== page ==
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There is a clear legal basis for play streets, demonstrated by over 90 local authorities already enabling them around the UK.
In 2019, the Department for Transport wrote to all English councils encouraging them to support play streets and advising them about which legal routes to use.
They followed this up by publishing updated guidance on temporary traffic regulation orders for play streets (scroll down to point four).
There are at least three pieces of legislation in use that can form the basis of a local street play policy:
There are pros and cons to each but all are a sound legal basis for play streets: read more in our legal briefing here.
There is also the possibility of using the Localism Act but as far as we know no council has yet done so.
It should be noted that there has been one court case involving dangerous driving during the time a street play order has been in force, and the judge upheld the legality of the temporary order, using the 1847 Town Police Clauses Act.
As far as we know, Welsh and Scottish councils can use any of the above legislative routes, but if you have any information on this please let us know.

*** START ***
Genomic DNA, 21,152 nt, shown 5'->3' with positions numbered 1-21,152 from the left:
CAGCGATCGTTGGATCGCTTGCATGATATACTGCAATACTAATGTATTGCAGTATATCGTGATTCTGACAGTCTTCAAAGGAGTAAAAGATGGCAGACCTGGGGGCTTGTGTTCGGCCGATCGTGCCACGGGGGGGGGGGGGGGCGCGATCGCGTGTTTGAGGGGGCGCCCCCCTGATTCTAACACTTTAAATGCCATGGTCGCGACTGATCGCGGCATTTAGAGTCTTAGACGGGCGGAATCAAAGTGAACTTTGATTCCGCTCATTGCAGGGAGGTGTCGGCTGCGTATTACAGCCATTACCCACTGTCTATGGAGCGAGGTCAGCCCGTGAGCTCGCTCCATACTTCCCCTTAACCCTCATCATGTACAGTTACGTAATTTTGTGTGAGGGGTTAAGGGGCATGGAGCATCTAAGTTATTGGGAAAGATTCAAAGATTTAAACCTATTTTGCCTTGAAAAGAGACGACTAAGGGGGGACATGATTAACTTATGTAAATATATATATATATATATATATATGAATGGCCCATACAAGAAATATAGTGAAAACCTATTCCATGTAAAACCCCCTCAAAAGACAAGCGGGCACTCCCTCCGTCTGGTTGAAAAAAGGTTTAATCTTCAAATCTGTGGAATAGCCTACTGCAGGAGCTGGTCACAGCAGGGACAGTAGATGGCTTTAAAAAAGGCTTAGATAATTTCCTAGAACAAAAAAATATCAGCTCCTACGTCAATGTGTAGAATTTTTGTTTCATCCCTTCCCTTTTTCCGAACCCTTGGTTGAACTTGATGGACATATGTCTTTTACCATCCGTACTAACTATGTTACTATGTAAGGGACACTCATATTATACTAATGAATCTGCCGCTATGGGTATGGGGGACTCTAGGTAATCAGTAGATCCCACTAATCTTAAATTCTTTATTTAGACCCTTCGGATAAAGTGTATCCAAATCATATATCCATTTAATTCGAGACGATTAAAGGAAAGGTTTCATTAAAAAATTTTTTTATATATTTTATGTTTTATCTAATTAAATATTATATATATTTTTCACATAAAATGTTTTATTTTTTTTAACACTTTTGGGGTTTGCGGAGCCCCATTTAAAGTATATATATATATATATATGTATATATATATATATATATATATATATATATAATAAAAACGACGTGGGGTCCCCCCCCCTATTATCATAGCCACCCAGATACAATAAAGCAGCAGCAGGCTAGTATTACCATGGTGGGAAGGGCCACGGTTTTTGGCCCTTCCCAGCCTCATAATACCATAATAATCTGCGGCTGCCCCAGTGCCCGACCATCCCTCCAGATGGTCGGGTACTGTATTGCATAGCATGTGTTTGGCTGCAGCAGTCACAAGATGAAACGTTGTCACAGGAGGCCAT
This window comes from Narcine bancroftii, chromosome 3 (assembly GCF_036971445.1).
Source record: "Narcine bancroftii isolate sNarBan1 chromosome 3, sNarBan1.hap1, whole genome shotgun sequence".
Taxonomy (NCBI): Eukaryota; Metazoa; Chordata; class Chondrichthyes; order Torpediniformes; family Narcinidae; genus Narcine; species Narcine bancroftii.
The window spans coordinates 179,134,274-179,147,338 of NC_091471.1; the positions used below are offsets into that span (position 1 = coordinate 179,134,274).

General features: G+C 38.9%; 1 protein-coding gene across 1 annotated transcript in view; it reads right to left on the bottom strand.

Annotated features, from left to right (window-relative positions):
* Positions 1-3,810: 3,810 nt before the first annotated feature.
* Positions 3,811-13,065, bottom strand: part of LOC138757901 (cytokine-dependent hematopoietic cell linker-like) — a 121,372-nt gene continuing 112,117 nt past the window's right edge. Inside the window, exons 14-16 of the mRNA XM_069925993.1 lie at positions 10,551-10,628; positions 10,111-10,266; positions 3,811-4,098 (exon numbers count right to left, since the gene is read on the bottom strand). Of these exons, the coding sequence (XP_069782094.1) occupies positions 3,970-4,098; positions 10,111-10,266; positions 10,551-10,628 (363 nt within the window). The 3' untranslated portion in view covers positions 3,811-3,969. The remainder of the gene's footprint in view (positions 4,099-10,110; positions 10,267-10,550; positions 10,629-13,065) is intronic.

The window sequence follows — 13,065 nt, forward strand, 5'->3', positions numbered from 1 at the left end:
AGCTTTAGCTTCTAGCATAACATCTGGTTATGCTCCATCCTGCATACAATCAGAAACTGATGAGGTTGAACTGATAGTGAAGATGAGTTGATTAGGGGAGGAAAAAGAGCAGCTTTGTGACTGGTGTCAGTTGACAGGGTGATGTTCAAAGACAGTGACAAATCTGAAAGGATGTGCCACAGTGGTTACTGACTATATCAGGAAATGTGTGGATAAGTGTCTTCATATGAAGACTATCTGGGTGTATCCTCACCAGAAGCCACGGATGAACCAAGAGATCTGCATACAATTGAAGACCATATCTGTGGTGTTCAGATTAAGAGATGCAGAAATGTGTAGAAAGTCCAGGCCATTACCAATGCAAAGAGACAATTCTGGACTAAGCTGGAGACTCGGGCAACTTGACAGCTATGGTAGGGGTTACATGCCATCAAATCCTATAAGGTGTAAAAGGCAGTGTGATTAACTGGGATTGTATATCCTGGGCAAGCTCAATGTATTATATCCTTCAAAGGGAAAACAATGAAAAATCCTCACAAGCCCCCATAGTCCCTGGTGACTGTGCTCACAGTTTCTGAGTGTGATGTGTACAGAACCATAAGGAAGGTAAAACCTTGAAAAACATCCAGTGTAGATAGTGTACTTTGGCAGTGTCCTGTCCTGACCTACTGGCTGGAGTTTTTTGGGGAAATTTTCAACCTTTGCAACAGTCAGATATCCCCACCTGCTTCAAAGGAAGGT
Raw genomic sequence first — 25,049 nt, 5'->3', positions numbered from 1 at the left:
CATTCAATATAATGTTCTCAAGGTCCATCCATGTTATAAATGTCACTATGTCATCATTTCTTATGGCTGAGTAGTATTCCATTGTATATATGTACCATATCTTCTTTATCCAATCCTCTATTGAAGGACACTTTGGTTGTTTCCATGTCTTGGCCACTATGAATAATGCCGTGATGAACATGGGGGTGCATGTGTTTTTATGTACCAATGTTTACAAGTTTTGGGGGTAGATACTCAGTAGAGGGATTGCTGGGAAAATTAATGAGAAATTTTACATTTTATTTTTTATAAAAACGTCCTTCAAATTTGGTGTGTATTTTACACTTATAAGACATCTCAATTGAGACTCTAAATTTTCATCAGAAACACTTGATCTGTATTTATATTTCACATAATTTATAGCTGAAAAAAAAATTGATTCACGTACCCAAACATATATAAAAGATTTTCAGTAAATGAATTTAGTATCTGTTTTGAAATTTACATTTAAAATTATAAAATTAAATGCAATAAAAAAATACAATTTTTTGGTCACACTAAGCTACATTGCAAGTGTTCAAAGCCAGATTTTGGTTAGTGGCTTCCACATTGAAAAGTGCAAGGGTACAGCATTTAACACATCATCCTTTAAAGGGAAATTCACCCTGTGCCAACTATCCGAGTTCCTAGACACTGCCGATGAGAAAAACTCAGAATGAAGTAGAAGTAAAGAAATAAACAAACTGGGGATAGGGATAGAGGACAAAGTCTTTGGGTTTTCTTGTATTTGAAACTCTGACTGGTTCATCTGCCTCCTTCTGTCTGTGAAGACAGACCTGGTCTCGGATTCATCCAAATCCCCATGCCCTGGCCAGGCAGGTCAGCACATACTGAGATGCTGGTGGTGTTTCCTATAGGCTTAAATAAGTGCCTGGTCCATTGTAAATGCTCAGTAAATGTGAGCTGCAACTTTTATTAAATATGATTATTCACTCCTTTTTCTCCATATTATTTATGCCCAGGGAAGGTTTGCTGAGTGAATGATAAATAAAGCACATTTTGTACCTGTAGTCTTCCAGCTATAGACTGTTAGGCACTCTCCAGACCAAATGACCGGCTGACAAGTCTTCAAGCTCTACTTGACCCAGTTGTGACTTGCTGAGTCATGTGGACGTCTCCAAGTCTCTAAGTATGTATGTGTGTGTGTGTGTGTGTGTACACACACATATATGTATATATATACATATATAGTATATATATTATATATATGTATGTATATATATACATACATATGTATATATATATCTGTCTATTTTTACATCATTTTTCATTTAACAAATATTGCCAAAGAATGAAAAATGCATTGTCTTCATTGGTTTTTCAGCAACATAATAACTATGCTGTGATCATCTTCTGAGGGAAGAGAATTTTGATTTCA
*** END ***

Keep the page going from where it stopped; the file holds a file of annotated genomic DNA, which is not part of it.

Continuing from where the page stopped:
In Wales we know that all the local authorities who are currently supporting play streets are using the 1847 Town Police Clauses Act.
In Northern Ireland the Department for Infrastructure have provided guidance for special events here (see in particular Appendix 5 on page 23).
If you have any questions about this, do contact us.
Liability is usually a question that comes up for councils setting up a street play policy. However, by authorising residents to periodically close their streets for play, the council is not taking on the residents’ liability.
It is important to remember that play streets are a very local, low key activity, and take place for a few hours on one quiet residential street, outside of rush hour (usually after school or on the weekend). This is a very different context from roadworks or large events such as a parade or marathon – so it needs a different approach.
For reassurance and tips from an expert, listen to our interview with Senior Engineer and legal expert Gary Pritchard at Leeds City Council, talking about these issues and their highly successful play streets scheme with well over 60 streets taking part.
Upon receipt of an application for street play, councils exercise their duty by checking that the residential street, or section of street due to be closed is not a main road or bus route.
On your street play webpage, councils should provide some guidance and a point of contact to help residents plan the closure points and any advance warning signs necessary. Most councils provide road closure signage and barriers free of charge – see some options here.
Many local authorities permitting street play recommend that residents take out PLI, but very few stipulate that it is mandatory. The cost is prohibitive for residents, especially those in lower-income areas; the few councils that do insist residents take out PLI have seen very low numbers of streets playing out.